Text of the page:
**Number of burners**

Single-burner electric stoves will have much lower wattage ratings than stoves with multiple burners. This is simply due to the fact that your stove should draw enough power to activate all of its burners simultaneously. However, that doesn’t mean the stove will deliver all of its power to a single active burner. If only one burner is on, you don’t have to “pay” for the unused burners.

**Induction**

Induction stoves technically fall into the electric stove category since it requires electricity to operate. However, it differs from traditional electric stoves in how it heats up the food. Instead of introducing direct heat to your cooking vessel, it creates a magnetic field that heats up a ferromagnetic (cast iron or stainless steel) pot or pan.

The great thing about induction stoves, apart from their ability to swiftly change between cooking temperatures, is that they are up to 10% more energy-efficient than traditional electric stoves.

**How Much Does It Cost to Use an Electric Stove?**

To calculate how much power your electric stove uses in monetary terms, you have to know 3 things: how many hours you use the stove per day (rough estimate), the stove’s wattage, and the cost per kilowatt-hour set by your utility company.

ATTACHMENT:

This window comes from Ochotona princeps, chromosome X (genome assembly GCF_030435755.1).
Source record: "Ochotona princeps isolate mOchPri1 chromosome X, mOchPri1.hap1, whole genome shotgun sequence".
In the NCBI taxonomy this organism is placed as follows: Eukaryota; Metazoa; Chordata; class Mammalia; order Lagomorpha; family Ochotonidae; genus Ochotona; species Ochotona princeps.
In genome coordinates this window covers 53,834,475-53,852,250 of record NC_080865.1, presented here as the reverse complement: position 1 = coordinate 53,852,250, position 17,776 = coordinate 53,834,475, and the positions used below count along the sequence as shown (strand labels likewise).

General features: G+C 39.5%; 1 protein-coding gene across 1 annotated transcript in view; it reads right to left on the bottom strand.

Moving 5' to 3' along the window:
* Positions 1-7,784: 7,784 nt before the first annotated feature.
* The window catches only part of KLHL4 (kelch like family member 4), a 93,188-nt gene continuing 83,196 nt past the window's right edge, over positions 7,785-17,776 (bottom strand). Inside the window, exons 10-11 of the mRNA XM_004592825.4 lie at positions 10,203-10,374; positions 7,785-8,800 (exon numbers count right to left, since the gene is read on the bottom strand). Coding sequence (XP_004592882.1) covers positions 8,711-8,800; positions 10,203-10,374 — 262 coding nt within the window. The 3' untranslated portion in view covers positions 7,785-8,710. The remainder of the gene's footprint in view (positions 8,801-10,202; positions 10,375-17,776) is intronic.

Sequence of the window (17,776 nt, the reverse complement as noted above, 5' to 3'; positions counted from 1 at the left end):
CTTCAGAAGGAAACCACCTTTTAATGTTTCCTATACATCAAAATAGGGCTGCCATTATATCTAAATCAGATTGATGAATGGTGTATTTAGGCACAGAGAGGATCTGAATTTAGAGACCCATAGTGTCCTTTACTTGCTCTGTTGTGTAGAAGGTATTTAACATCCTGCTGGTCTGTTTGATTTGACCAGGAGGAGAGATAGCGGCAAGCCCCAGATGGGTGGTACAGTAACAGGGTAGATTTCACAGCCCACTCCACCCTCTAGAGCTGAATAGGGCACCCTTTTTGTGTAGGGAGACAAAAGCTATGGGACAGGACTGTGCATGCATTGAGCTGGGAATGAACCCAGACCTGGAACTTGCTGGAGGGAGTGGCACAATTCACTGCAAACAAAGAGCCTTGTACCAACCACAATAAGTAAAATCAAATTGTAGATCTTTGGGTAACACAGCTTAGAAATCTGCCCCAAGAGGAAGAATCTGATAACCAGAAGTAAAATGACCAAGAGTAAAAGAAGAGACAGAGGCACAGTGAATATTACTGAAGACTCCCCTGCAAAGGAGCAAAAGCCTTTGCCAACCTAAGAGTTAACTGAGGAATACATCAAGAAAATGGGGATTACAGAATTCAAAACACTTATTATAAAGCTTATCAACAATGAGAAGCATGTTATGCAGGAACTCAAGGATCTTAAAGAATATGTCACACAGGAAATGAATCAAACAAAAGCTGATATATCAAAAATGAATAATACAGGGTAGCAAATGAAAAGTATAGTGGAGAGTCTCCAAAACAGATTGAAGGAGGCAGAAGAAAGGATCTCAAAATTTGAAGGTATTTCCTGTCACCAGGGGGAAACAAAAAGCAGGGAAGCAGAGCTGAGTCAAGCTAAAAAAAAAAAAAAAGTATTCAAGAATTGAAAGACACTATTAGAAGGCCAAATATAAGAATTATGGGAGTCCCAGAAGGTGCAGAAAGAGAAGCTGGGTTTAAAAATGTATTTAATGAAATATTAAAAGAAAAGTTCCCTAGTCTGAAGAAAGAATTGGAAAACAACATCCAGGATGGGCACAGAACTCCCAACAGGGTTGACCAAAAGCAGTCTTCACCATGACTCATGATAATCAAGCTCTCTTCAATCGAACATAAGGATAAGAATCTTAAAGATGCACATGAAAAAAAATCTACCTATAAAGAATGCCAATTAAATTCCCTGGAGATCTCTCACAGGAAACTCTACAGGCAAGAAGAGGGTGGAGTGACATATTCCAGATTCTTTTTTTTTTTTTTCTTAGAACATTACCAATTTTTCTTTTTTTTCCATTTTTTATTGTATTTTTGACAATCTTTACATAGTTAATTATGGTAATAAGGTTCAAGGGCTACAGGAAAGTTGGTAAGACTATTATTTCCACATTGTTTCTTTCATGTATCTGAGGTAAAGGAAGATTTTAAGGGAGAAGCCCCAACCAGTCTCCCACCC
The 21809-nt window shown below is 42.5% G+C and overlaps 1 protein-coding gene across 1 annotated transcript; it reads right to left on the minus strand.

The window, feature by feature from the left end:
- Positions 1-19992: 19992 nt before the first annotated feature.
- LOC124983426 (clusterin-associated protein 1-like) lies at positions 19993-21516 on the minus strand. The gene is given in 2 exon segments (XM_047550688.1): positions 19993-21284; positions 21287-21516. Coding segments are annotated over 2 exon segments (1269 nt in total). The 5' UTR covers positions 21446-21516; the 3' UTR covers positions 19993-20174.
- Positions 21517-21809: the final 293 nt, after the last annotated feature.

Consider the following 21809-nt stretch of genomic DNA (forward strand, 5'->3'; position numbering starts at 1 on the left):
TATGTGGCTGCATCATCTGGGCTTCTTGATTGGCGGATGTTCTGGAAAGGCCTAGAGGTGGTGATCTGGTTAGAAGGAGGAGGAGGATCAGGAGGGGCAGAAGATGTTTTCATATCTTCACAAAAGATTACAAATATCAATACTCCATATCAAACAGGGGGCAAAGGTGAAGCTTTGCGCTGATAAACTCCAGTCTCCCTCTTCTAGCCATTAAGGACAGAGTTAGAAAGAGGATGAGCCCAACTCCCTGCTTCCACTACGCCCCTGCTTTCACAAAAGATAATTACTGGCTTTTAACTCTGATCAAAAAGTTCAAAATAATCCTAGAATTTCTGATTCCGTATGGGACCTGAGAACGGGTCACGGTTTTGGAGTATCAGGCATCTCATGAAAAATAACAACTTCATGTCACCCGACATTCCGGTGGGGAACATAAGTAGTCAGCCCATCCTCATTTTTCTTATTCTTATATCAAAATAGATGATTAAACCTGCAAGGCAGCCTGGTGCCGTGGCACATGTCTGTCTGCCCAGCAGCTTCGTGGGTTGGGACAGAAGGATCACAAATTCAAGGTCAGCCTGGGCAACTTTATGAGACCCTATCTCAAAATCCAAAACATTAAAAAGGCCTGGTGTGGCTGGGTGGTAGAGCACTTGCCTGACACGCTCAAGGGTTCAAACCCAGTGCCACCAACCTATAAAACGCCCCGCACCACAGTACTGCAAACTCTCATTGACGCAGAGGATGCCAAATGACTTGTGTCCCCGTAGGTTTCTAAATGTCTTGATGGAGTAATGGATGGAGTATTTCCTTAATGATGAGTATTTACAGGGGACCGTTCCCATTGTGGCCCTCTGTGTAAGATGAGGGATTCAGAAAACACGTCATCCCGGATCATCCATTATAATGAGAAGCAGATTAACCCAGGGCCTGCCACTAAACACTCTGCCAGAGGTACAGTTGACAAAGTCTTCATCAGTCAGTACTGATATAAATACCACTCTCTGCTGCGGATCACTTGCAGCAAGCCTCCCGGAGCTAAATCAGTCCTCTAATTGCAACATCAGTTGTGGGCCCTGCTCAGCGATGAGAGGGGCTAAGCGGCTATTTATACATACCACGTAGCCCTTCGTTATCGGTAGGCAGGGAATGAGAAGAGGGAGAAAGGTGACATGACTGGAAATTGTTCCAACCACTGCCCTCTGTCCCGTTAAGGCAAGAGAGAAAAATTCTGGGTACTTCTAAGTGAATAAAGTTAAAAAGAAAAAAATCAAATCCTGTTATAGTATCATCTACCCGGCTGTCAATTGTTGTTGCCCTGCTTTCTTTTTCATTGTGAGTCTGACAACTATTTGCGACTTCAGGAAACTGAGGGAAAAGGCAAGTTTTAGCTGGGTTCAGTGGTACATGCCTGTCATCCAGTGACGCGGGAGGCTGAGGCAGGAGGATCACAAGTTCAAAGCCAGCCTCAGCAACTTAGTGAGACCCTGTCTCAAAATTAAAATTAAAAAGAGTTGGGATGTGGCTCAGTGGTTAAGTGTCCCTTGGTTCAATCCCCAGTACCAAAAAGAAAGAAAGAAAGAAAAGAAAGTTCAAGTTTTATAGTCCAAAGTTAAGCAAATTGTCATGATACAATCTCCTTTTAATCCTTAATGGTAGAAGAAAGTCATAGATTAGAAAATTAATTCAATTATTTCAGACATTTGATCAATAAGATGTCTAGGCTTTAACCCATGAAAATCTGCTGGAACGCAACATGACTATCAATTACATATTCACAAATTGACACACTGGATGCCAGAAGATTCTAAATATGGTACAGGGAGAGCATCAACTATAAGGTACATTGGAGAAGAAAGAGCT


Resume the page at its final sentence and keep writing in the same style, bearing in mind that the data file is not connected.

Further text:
For instance, if you run a 1,500-watt electric stove on its highest heat setting (so it uses all 1,500 watts) for 6 hours per day, while the kilowatt-hour rate is $0.1042, then you should expect to pay:

- Daily Cost to Operate Electric Stove = Kilowatt-Hour per Day × Rate
- Daily Cost to Operate Electric Stove = (6 hours × 1,500 watts) × $0.142
- Daily Cost to Operate Electric Stove = 9 × $0.1042 ≈ $0.94

Using simple math, we can determine how much it will cost to operate the same stove for the same number of hours per hour, week, month, and year (roughly).

- Hourly Cost to Operate Electric Stove ≈ $0.16
- Daily Cost to Operate Electric Stove ≈ $0.94
- Weekly Cost to Operate Electric Stove ≈ $6.56
- Monthly Cost to Operate Electric Stove ≈ $28.53
- Yearly Cost to Operate Electric Stove ≈ $342.33

## Leave a Reply